In my experience, and also in my general opinion, there is no such thing as a perfect diet, and it is neither healthy nor sustainable to be too restrictive in what you eat. As I mentioned in my first post, restricting my diet too much following my FM diagnosis just resulted in weight gain and fatigue. I am therefore focusing on what my version of healthy is, both because of, and in spite of, my FM and UC.

Have you had similar experiences with your diet? Please comment below.

Tuesday, 26 August 2014

Bad Bellies and Sleep

I have previously touched on the affect that sleep patterns have on the digestive system, but what about the effect that the digestive system has on your ability to get a good night's sleep?

For the last 2-3 years, I have struggled to get a full night's sleep. I did actually get a full night's sleep on one night last week, but I don't remember the last time I slept through the night before that, and it has not happened since. I have experienced two main types of sleeping difficulties: tossing and turning all night, and waking up two or three times during the night. While I have gotten used to it over time, and can cope on only a few hours of sleep most days, I have noticed that it can have a negative effect on my energy levels. I believe this has actually been a factor in the fact that I have had two car crashes in the last 18 months – thankfully, I am fine, but I can’t say the same for the cars! Additionally, I have found that if I have several nights in a row where I have slept very badly, I will inevitably get sick, usually with some form of cold or the flu.

However, for a long time I have struggled to figure out why I have had difficulties with sleeping for so long. Of course there are some nights where it is obviously due to things like stress from work, a bad stomach ache from a flare-up, or as a result of other symptoms from having a cold, but on other nights there doesn't seem to be a logical explanation.

So, I have been doing some research. As it turns out, I am not alone - difficulty sleeping and insomnia are common complaints among people with fructose malabsorption. As discussed on this blog for example, people have trouble waking up during the night, and being unable to fall asleep. Although it focused on the link between fructose malabsorption and depression, and not the link with sleep, this study concluded that there is a tendency for those with fructose malabsorption to digest L-tryptophan. This is because high levels of fructose in the body can interfere with the absorption of L-tryptophan in the digestive tract. L-tryptophan is an amino acid that is responsible for producing hormones such as serotonin and melatonin, among other things.  Melatonin helps control the body’s sleep cycle, and therefore with less L-tryptophan and as a result less melatonin, this means that those with fructose malabsorption can experience disruptions in their sleep patterns.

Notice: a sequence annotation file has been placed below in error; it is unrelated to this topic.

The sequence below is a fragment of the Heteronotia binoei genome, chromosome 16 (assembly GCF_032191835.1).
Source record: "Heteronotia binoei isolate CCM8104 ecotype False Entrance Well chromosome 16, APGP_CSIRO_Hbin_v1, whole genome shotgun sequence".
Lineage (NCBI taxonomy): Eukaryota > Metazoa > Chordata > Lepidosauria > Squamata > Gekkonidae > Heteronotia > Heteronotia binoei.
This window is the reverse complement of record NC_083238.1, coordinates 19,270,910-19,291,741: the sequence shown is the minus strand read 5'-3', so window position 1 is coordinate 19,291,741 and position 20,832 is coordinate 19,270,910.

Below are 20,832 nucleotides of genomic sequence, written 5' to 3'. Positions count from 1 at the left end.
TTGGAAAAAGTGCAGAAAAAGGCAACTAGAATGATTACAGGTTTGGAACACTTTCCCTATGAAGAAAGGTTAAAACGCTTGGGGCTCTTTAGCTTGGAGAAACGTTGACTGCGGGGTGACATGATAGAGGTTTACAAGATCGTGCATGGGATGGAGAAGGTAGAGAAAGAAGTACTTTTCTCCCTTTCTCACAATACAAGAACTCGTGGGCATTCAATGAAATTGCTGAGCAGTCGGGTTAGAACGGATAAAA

After reading this information, I have noticed in retrospect that when I have had a particularly bad belly day, I do seem to have more trouble with sleeping compared to other days. Additionally, the time when I started having sleep difficulties seems to correspond with when I first experienced symptoms to do with my fructose malabsorption. This is something I am going to focus on more moving forward, and perhaps through experimenting with my diet, I will be able to sleep through the night more often! I will share what I work out later on :)

Have you noticed that your sleeping patterns are connected to your diet and IBS? Please comment below.

Tuesday, 19 August 2014

My Belly and Food

One of the most common questions that people ask when I talk about my UC and FM is: “So, what can you actually eat?” Similarly, in support groups on social media, I have often seen people asking whether they can eat this food, or that food. However, these questions are not easy to answer, because as much food lists can be a guideline, everyone’s body is different, and can react to certain foods in very different ways.

For this reason, I thought that this week I would write about my belly’s reactions to certain foods, based on my experimentation so far. 


Whenever people ask me about my dietary requirements, I always say that first and foremost, I need to avoid apple, pear, onion, garlic, and wheat, as these three appear to be my top trigger foods. The other main food that I have a lot of trouble with is corn flour, which is where my belly seems to have a very individual reaction compared to most people with FM.